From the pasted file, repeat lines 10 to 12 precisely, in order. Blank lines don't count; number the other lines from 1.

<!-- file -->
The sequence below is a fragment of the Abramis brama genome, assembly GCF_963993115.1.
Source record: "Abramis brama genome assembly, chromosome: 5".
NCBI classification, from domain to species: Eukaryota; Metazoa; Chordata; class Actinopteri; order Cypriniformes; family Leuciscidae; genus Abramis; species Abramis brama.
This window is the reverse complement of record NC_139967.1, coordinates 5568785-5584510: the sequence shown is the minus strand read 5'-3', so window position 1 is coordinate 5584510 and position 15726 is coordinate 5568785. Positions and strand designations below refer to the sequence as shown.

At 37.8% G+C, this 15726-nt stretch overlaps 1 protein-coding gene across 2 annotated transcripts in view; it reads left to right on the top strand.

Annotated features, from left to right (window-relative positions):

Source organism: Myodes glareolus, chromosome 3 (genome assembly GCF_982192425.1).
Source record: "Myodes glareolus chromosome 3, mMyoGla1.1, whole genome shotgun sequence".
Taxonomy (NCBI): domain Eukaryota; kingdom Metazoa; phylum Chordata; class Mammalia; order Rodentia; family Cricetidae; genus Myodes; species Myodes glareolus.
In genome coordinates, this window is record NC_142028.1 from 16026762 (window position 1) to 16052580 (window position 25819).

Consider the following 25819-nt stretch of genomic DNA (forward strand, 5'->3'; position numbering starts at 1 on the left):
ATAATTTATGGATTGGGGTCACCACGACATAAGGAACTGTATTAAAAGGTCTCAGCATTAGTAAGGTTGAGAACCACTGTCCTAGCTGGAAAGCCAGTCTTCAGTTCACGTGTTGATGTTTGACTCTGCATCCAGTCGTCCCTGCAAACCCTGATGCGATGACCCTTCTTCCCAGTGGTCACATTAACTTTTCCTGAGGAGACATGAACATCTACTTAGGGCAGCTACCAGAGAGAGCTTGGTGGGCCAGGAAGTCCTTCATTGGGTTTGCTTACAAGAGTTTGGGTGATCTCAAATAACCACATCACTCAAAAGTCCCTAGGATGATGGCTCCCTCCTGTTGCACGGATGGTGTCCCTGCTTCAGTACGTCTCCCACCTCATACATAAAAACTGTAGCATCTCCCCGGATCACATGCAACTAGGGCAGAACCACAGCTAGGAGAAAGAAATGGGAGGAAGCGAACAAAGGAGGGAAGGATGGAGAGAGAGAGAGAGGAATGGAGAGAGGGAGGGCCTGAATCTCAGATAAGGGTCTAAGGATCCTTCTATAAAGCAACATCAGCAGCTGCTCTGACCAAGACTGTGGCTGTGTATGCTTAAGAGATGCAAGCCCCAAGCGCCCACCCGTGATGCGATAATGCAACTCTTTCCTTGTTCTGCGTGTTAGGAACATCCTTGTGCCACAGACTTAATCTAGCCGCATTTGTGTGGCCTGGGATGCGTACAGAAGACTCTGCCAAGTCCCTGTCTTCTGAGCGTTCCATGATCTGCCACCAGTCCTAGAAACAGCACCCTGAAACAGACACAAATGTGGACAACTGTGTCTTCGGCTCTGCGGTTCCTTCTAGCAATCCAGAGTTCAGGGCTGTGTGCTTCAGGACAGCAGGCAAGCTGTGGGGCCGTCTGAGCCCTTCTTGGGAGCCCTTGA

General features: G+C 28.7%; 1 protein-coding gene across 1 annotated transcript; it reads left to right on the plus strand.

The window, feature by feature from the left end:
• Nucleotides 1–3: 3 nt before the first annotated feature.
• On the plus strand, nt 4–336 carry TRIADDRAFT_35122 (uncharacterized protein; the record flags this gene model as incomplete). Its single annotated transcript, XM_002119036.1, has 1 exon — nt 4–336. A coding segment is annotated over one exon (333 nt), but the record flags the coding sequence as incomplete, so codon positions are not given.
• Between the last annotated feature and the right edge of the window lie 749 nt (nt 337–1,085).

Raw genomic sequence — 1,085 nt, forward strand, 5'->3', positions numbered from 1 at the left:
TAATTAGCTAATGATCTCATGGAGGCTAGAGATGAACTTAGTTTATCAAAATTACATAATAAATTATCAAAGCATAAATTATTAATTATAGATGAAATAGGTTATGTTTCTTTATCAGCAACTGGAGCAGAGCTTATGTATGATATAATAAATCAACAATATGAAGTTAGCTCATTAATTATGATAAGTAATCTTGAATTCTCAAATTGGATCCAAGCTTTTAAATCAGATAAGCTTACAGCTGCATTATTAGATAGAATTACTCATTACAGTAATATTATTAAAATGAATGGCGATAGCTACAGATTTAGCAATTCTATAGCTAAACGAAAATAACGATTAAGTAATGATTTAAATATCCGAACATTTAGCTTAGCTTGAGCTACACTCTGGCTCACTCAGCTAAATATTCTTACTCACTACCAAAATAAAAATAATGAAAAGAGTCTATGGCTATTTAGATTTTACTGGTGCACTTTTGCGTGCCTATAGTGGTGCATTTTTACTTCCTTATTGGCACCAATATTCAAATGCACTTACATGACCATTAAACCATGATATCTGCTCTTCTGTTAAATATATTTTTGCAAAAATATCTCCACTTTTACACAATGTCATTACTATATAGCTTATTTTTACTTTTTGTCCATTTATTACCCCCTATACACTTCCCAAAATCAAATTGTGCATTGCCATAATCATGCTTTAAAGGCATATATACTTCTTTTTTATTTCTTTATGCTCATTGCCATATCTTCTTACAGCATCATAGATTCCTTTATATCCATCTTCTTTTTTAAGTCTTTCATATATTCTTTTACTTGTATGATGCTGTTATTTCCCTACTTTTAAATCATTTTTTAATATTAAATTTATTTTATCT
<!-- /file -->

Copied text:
In genome coordinates, this window is record NC_142028.1 from 16026762 (window position 1) to 16052580 (window position 25819).

Consider the following 25819-nt stretch of genomic DNA (forward strand, 5'->3'; position numbering starts at 1 on the left):
ATAATTTATGGATTGGGGTCACCACGACATAAGGAACTGTATTAAAAGGTCTCAGCATTAGTAAGGTTGAGAACCACTGTCCTAGCTGGAAAGCCAGTCTTCAGTTCACGTGTTGATGTTTGACTCTGCATCCAGTCGTCCCTGCAAACCCTGATGCGATGACCCTTCTTCCCAGTGGTCACATTAACTTTTCCTGAGGAGACATGAACATCTACTTAGGGCAGCTACCAGAGAGAGCTTGGTGGGCCAGGAAGTCCTTCATTGGGTTTGCTTACAAGAGTTTGGGTGATCTCAAATAACCACATCACTCAAAAGTCCCTAGGATGATGGCTCCCTCCTGTTGCACGGATGGTGTCCCTGCTTCAGTACGTCTCCCACCTCATACATAAAAACTGTAGCATCTCCCCGGATCACATGCAACTAGGGCAGAACCACAGCTAGGAGAAAGAAATGGGAGGAAGCGAACAAAGGAGGGAAGGATGGAGAGAGAGAGAGAGGAATGGAGAGAGGGAGGGCCTGAATCTCAGATAAGGGTCTAAGGATCCTTCTATAAAGCAACATCAGCAGCTGCTCTGACCAAGACTGTGGCTGTGTATGCTTAAGAGATGCAAGCCCCAAGCGCCCACCCGTGATGCGATAATGCAACTCTTTCCTTGTTCTGCGTGTTAGGAACATCCTTGTGCCACAGACTTAATCTAGCCGCATTTGTGTGGCCTGGGATGCGTACAGAAGACTCTGCCAAGTCCCTGTCTTCTGAGCGTTCCATGATCTGCCACCAGTCCTAGAAACAGCACCCTGAAACAGACACAAATGTGGACAACTGTGTCTTCGGCTCTGCGGTTCCTTCTAGCAATCCAGAGTTCAGGGCTGTGTGCTTCAGGACAGCAGGCAAGCTGTGGGGCCGTCTGAGCCCTTCTTGGGAGCCCTTGA